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Thursday, 8 November, 2001, 18:22 GMT
Bangladesh Hindu atrocities 'documented'
Protesters in India
Bangladeshi Hindus receive support in Calcutta, India
By Subir Bhaumik in Calcutta

A leading South Asian rights group says it has documented widespread atrocities committed by Muslim radicals against members of the minority Hindu community in Bangladesh.

Khaleda Zia
New Prime Minister Zia has promised protection for the minorities
Shahriyar Kabir of the South Asian Coalition Against Fundamentalism told the BBC his group had collected evidence from victims who had fled the country.

Mr Kabir said the group's findings would soon be published in a white paper with full details of the alleged atrocities.

Prime Minister Khaleda Zia's coalition government has admitted there is some truth to the allegations, but has dismissed reports of widespread attacks on Hindus as exaggerated.

Rape and torture

Mr Kabir said that Muslim supporters of Bangladesh's ruling coalition successfully prevented a large number of Hindus from voting in Bangladesh's parliamentary elections in October.

Sheikh Hasina
Sheikh Hasina's opposition Awami League claims the support of the minorities
They then went allegedly went on a rampage of rape, torture, murder and looting, forcing several hundred Hindus to flee their villages.

Many who did not leave the country took refuge in offices of the opposition Awami League.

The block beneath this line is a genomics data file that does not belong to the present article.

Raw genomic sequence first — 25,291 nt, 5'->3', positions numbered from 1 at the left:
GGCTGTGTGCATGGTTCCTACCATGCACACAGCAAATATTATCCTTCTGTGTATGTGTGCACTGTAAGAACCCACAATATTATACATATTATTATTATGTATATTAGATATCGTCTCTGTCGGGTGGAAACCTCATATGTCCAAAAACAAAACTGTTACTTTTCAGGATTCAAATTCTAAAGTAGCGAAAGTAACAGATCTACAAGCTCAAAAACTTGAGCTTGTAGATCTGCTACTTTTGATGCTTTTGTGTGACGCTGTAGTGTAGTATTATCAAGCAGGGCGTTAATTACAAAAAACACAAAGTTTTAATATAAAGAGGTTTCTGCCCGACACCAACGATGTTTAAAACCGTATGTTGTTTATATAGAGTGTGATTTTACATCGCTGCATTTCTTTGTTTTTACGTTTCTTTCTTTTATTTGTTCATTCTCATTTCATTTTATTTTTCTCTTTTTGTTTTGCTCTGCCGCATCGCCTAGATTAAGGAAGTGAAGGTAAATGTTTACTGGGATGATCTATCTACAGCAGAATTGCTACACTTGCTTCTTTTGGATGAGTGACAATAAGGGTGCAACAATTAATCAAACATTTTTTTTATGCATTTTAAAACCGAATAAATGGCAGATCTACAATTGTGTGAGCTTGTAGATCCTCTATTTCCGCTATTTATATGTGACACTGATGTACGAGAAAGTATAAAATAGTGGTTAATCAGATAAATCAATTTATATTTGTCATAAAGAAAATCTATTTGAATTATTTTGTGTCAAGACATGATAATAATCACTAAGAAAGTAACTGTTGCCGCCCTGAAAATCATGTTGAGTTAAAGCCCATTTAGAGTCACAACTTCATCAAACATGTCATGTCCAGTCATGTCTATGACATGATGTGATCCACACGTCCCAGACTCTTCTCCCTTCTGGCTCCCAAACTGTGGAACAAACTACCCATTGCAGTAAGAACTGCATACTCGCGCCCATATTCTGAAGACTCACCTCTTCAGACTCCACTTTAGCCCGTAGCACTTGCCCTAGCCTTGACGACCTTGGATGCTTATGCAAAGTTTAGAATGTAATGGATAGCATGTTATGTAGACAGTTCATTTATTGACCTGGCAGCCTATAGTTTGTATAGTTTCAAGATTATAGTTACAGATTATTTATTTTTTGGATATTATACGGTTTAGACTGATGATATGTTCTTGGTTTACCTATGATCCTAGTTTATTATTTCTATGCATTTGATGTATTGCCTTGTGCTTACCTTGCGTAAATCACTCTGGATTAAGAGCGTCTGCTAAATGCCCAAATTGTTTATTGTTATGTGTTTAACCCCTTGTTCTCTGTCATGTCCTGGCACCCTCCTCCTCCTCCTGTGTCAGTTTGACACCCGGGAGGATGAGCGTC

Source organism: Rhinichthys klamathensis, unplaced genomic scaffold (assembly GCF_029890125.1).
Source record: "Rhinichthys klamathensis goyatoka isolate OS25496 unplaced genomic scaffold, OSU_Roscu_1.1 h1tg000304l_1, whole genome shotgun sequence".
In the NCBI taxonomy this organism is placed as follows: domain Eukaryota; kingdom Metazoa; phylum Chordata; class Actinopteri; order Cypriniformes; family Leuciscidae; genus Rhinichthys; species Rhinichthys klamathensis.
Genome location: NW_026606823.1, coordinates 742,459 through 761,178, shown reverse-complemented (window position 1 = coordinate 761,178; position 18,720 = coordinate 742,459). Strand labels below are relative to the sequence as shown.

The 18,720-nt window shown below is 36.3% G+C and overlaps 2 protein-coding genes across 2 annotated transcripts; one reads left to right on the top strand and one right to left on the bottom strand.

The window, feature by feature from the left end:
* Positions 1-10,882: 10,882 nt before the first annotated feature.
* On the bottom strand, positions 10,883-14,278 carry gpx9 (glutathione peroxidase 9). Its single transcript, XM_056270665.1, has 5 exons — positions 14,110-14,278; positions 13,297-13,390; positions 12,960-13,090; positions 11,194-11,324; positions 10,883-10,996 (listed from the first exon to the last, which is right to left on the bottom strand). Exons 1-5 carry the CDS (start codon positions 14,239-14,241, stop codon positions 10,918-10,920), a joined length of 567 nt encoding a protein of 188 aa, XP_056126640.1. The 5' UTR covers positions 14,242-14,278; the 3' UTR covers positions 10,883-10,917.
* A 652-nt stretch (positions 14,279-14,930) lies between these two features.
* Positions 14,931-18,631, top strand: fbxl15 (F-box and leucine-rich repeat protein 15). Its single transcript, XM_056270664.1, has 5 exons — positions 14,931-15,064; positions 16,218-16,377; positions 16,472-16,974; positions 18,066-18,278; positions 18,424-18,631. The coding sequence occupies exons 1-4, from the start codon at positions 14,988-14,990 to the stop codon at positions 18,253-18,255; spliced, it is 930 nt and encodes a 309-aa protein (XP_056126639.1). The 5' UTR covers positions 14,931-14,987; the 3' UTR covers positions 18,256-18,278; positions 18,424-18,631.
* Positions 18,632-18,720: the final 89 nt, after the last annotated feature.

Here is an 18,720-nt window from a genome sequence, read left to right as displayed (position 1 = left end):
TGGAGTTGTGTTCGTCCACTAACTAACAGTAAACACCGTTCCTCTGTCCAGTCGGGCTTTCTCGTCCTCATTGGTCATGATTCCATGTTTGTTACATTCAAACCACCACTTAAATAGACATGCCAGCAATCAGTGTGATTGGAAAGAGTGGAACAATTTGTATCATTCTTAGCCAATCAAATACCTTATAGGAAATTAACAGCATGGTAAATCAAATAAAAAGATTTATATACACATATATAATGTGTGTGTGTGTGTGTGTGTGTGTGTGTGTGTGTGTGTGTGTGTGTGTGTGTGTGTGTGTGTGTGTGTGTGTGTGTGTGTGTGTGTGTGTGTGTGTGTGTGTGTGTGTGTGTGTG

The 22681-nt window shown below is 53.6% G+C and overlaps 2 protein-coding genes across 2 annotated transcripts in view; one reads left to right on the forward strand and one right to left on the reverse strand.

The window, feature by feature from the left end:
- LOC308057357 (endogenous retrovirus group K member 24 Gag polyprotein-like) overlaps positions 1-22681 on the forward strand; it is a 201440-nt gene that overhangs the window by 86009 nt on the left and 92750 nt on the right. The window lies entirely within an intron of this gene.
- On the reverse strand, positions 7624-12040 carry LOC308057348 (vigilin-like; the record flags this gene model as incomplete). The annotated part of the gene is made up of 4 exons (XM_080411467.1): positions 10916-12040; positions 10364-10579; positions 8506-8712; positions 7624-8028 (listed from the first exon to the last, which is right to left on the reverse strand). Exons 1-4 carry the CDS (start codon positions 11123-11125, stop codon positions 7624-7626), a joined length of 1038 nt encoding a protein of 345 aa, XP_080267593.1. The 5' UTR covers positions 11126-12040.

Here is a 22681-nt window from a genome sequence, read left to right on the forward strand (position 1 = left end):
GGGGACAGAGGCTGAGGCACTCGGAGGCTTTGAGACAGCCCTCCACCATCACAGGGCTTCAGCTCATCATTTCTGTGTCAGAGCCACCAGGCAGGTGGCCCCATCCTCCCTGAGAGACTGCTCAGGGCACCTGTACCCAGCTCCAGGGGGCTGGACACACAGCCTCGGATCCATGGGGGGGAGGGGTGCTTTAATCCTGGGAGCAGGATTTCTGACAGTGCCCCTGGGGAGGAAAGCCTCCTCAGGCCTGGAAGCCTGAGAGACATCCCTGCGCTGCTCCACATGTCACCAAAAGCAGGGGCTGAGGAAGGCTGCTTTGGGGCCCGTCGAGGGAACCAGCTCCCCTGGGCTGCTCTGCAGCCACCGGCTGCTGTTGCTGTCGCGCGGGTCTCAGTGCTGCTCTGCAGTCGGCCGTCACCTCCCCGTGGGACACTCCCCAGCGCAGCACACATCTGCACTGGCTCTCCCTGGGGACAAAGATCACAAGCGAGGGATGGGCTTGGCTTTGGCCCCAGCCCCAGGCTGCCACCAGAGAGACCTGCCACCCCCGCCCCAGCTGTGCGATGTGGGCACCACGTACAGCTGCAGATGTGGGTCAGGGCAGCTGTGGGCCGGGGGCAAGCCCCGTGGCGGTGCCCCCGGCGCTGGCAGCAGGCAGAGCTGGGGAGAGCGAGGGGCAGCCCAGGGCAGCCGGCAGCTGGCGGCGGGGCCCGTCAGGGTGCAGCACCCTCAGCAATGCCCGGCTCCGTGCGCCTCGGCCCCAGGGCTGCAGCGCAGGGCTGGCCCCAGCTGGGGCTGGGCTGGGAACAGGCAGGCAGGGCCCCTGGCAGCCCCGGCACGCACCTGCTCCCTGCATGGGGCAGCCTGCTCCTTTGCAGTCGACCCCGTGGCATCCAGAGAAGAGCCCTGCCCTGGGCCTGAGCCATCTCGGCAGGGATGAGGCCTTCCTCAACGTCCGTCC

The Awami League's leader and former prime minister Sheikh Hasina is reported to have appealed to Hindus not to leave Bangladesh, but to stay and oppose the government.

Mr Kabir also alleged that extremist groups were forcing Hindus to flee to India in an attempt to turn Bangladesh into a purist Islamic state.

Political transition

On Wednesday, Bangladesh's Home Minister Altaf Hossain Chowdhury said he was unable to confirm reports that Hindus had fled the country.

Reports that day said Bangladeshi border guards had detained 124 Hindus while they were trying to cross the border into India.

Clay likeness of the Hindu goddess Durga
Hindu leaders have cancelled religious festivities
Mr Chowdhury said an investigation would have to be carried out to see if these Hindus had been subjected to any kind of atrocity and if they were trying to leave Bangladesh.

He told the BBC that many people on both sides of the borders are involved in smuggling and they often cross the Indo-Bangladesh borders.

He did not, however, say he would claim that there had been no violence against the minority Hindu community after the October elections.

But he insisted that there was no link between religion and violence.

Mr Chowdhury said some criminals had taken advantage of a political transition in the country with an ulterior political motive and the new government was taking necessary actions against the miscreants.

He also dismissed the allegations that the government was linked to any criminals who were involved in attacks on Bangladesh's religious minorities.

See also:

19 Oct 01 | South Asia
Analysis: Fears of Bangladeshi Hindus
03 Oct 01 | South Asia
Bangladesh parliament boycott
30 Sep 01 | South Asia
Deaths mar Bangladesh election
28 Sep 01 | South Asia
Campaigning ends in Bangladesh
23 Sep 01 | South Asia
Bangladesh rally bombed
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